Investing in today’s world can be daunting. With so many different investment vehicles and products to choose from – and a myriad of advisors, providers, brokers, sub-advisors, and salespeople all looking to ‘help’ us – it’s sometimes difficult to separate the value from the noise.
Moreover, the market itself often leaves cause for concern. Stock prices have gradually risen since the 2008 credit crisis, leaving many people wondering if the next bear market is around the corner.
I don’t know what the future holds. In fact, no one does – not your advisor, not the world’s leading economist, and not any politician. All we can do is build reasonable expectations of the future, based on our understanding of history and of the world today. One such expectation is that the world’s economy will continue to grow. That is why we invest – to partake in that economic growth. In doing so, we expect a positive rate of return on our investments. We can quantify that return historically, but can never predict it with perfect accuracy. All we can do is make sure our investments are balanced, diversified, and tax-efficient. That’s the first half of the battle.
When looking at return, balance, diversification, and tax efficiency, one is often undervalued. Such is the ‘second half of the battle’ – tax efficiency. I fully realize that income tax cannot exist without income, so make no mistake – tax is the tail and return is the dog (and the tail doesn’t wag the dog). However, this article will explain the importance of income tax, and the impact it has on your wealth.
To show this, let’s compare three types of investment accounts: regular (non-registered), RRSPs, and TFSAs. Registered and non-registered investment accounts have been around for a very long time. TFSAs, however, are relatively new – having been first introduced in 2009.
As you may know, investment income (interest, dividends, royalties, and realized capital gains) is taxed on an annual basis in regular investment accounts. Investment income is not taxed at all in TFSAs, and is taxed upon withdrawal from RRSPs. While I appreciate that comparing regular accounts with TFSAs is easy, comparing RRSPs with TFSAs is a little more complicated, given the tax deduction RRSPs offer when you contribute, and the taxable income inclusion you experience when you withdraw. I’ll try to zero in on this difference using some sample numbers.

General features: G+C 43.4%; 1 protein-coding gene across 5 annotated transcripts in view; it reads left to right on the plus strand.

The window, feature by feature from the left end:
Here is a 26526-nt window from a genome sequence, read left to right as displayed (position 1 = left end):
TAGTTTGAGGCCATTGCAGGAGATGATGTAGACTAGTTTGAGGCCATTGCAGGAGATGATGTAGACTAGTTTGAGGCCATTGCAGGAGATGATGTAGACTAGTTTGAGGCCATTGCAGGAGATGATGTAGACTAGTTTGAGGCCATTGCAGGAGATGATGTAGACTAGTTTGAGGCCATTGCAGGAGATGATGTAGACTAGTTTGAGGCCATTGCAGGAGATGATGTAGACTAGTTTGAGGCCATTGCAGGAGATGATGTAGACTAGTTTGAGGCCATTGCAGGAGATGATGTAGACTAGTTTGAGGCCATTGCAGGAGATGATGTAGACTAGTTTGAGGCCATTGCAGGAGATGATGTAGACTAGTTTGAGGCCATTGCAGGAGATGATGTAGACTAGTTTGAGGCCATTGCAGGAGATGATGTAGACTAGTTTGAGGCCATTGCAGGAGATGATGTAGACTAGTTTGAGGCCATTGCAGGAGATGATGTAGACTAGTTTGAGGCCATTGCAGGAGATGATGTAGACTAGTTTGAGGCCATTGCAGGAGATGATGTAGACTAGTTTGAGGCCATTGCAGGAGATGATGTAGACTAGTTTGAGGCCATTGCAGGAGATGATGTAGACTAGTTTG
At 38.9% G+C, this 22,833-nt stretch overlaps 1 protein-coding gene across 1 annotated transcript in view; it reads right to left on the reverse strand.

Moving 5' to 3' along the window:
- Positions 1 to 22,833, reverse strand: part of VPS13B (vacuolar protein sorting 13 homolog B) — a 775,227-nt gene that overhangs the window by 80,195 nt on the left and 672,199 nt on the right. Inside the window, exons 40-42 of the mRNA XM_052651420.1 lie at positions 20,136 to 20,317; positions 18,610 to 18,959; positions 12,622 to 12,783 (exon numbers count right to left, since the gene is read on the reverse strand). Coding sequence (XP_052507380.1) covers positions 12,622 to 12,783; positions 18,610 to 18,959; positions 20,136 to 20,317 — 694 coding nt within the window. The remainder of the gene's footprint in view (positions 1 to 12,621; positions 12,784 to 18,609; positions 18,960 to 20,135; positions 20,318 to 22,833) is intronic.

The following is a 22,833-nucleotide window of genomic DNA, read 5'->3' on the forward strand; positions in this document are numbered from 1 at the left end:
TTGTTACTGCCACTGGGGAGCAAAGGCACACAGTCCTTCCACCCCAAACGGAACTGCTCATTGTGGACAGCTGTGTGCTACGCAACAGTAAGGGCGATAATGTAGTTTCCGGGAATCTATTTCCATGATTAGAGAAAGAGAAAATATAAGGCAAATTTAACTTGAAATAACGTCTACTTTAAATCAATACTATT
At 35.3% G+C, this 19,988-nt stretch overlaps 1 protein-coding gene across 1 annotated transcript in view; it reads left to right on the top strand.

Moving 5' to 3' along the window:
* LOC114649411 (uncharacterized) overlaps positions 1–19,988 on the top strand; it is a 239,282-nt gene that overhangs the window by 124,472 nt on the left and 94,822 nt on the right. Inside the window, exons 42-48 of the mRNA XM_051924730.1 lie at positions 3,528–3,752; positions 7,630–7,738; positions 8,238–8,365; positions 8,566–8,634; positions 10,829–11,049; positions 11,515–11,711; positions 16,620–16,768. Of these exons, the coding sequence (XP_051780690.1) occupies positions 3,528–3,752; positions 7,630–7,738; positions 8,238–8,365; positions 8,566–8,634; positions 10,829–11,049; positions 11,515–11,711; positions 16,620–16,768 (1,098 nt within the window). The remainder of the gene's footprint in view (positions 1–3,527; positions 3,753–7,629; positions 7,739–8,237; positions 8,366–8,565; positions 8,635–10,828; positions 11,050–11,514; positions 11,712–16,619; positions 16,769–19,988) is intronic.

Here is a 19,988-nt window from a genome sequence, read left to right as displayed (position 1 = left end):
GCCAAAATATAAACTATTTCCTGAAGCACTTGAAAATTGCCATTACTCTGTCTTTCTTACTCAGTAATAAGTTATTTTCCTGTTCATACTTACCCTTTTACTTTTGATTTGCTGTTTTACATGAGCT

Let’s assume you are a 40-year-old adult who has lived in Canada your whole life, and you have never invested before. You earn a decent living, and as such, your marginal tax rate while you are working is 45% (Tw). Your income will drop when you retire, so your tax rate in retirement will be 30% (Tr). You have never contributed to a TFSA, so you have $57,500 of cumulative TFSA contribution room (this amount has built itself gradually since TFSAs were introduced), and we’ll assume you have that same amount of RRSP contribution room. We’ll also assume you have $57,500 (I) of savings to invest.
As such, you have a choice to make – do you invest your savings into a regular account, an RRSP, or a TFSA? These days, you can hold the exact same types of investments in each type of account, so the only difference in your three choices is income tax. Let’s see which account would leave you with the most after-tax savings (S), after 25 (n) years, assuming a 6% (R) annual rate of return.